#2: We are watching U.S. Farm Report's Corn College panel and are upset how much you show more of the crowd than you do of the panel. When each panelist gives a serious answer, the viewer is distracted by someone drinking soda pop...Or even closing in on the back head of someone in the audience. This is serious information...please keep your camera on the experts. Love the show and never miss it. Just needed to express this. Roger & Jeanene Wehrbein

#3: I try to listen every Saturday morning even though I am not a farmer. Last Saturday you made a brief comment in reference to someone "taking you to task" about "Methodist church" rather than "United Methodist church" followed by a comment about Ohioans who say "THE Ohio State University". Now I was born in Columbus many years before you were around and I attended OSU. Everyone I know who says "THEEEE" Ohio State University (not thuh Ohio State University) says it tongue-in-cheek. We think of it as a joke, at least I do, and wouldn't think much of anyone who took it seriously. But, imagine how surprised I was to hear you use this time-worn phrase. I really enjoy the show and I share much of what you say with some farmer friends over coffee and breakfast later. Yes, some of my best friends are farmers - - tongue-in-cheek - - and it's hard to speak that way. Keep up the good work. Charlie Shirkey - now from Bowling Green, Ohio (the "great" northwest territory)

#4: This past week when you were doing I think the mail bag you mentioned a letter asking why farmers mow along the road. One of your comments was that it was a little longer with the earmuff on and the solitude of being on the lawn mower cutting the lawn. Then there is the side that it looks good from the road for people passing by. I was thinking that we men go to work to get away from the wining of our kids and the wife constantly wanting us to do this and that. When we retire hopefully the kids are on their own and we only have to contend with the wife wanting this and that. It is like those of us who live in the cities. The lawnmower makes so much noise you cannot hear the wife and kids so you do not care what they are saying until you shut it off because you have no longer an excuse to have it running due to being done. Now you grab the edger and trim the lawn and then the shrubs just for the solitude. We all have our escapes from the din. Yours, Jim Brancheau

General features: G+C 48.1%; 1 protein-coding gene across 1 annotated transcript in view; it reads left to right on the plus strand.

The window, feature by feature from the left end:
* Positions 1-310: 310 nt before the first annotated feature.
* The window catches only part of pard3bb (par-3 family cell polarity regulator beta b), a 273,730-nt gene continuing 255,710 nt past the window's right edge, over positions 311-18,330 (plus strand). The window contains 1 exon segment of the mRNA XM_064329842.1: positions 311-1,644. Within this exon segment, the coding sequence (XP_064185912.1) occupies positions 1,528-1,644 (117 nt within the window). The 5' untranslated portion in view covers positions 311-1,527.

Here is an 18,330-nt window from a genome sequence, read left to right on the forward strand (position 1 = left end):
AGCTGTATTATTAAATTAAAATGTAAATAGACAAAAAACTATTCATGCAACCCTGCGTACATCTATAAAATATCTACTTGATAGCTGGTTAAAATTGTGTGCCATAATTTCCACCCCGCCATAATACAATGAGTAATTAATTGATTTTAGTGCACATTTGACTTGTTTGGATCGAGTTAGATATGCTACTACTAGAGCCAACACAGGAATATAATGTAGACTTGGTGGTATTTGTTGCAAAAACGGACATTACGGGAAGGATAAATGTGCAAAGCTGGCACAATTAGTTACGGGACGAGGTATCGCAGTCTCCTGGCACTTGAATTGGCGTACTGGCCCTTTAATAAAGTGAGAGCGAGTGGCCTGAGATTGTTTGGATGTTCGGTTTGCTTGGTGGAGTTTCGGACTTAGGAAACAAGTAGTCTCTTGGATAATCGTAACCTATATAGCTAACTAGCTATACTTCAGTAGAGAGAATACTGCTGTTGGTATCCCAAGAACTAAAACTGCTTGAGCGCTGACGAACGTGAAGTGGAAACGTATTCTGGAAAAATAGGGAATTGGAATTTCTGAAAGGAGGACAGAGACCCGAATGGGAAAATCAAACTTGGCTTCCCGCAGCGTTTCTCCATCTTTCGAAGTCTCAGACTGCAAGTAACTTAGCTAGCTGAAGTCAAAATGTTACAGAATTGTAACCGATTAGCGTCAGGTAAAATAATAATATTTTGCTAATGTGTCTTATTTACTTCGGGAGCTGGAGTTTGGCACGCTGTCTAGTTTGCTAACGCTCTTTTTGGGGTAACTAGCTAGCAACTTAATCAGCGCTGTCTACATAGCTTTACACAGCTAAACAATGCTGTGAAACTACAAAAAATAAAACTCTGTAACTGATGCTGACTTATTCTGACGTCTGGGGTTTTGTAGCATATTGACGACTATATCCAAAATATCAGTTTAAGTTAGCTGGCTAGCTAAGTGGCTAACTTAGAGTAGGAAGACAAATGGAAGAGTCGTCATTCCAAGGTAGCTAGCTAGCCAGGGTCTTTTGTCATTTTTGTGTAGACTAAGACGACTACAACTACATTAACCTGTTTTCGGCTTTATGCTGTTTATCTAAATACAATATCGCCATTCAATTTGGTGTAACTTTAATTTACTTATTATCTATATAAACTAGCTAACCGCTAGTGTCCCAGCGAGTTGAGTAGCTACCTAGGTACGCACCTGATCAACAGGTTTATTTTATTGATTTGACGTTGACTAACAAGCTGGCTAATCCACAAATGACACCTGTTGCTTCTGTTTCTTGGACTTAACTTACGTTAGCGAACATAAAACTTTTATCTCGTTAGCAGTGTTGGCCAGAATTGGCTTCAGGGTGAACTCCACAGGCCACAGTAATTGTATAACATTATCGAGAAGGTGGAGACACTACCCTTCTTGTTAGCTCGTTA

#5: John , related to your comments on mowing ditches - it has been brought to my attention it is against the law in some states to do so before July 15th (not that we agree with that).

#6: Hey John, I felt moved to weigh in on your commentary regarding "ditch mowers". You may have succumbed to peer pressure when it comes to such a needless expenditure of time, energy, and equipment, but I will remain steadfast in my disdain for such a practice. The fact that people have the resources to commit to such a meaningless, unproductive effort is an indication of an empty life. It has long been one of my pet peeves, along with personalized license plates that have clueless meanings to anyone except the holder (why go to the expense), rental storage units (where did all of this junk come from that we feel the need to store indefinitely), and Taco Bells (can't believe that enough people enjoy eating these messy, crumbling, mini-smorgasbords that they can support an entire restaurant chain). Oh well, I will carry on and appreciate the natural wonder of tall grass, weeds, and brush that is the view scape down my road - at least until the county comes and takes it down at taxpayer expense. Gary Anderson


Viewers Speak: Market Questions & Comments

Jul 09, 2013

***The following comments were received in response to the July 6-7, 2013 edition of U.S. Farm Report…

#1: It was a pleasure to watch the show this morning with Chip Nellinger and Thomas Grisafi.  I think that the two of them were a very good duo.  They said what needed to be said, didn’t have an agenda, and spoke very candidly about the potential future of ag.  I watch every week and sometimes get frustrated with some of the commentary from the guests.  Today was very good.  Thanks, Brian Warpup - Warren, IN

#2:  We all know panic sells grain contracts. The facts are the people and livestock around the world didn't quit eating because CBOT said grains are going lower.  In your show you focused on supply and forgot about the demand.  David Glade, Farmer from Audubon, Iowa 

#3:  I really enjoy the program.  But being a city-slicker I don’t understand all the terms used by your guests during the Market Roundtable segment.  For example, last week Sue Martin used the term ‘basis’ quite a bit and advised producers to "lock up their September basis".  Basis is a word used quite often on the show.  Perhaps during a roundtable segment you can have one of your guests describe what is meant by basis and how one "locks up their basis".  I also believe Sue Martin made a dangerous statement when she said Dec corn will absolutely not trade below $4.10.  It will be like hitting the brick wall of China.  I trade futures as a speculator and know that to state a market won’t go beyond a certain price can make you look foolish when it does.  I personally believe new crop corn is headed a lot lower if for no other reason than the strength of the dollar.  But there are two phrases that I believe portend lower grain prices especially in this post-drought year.  They are ‘short crop, long tail’ and ‘rain makes grain’.  Thanks again for the program.  Dave Sauers

P.S.  Just so you know if I am wrong, I currently am short Dec corn, short Dec T-bonds and long the Sept. dollar index.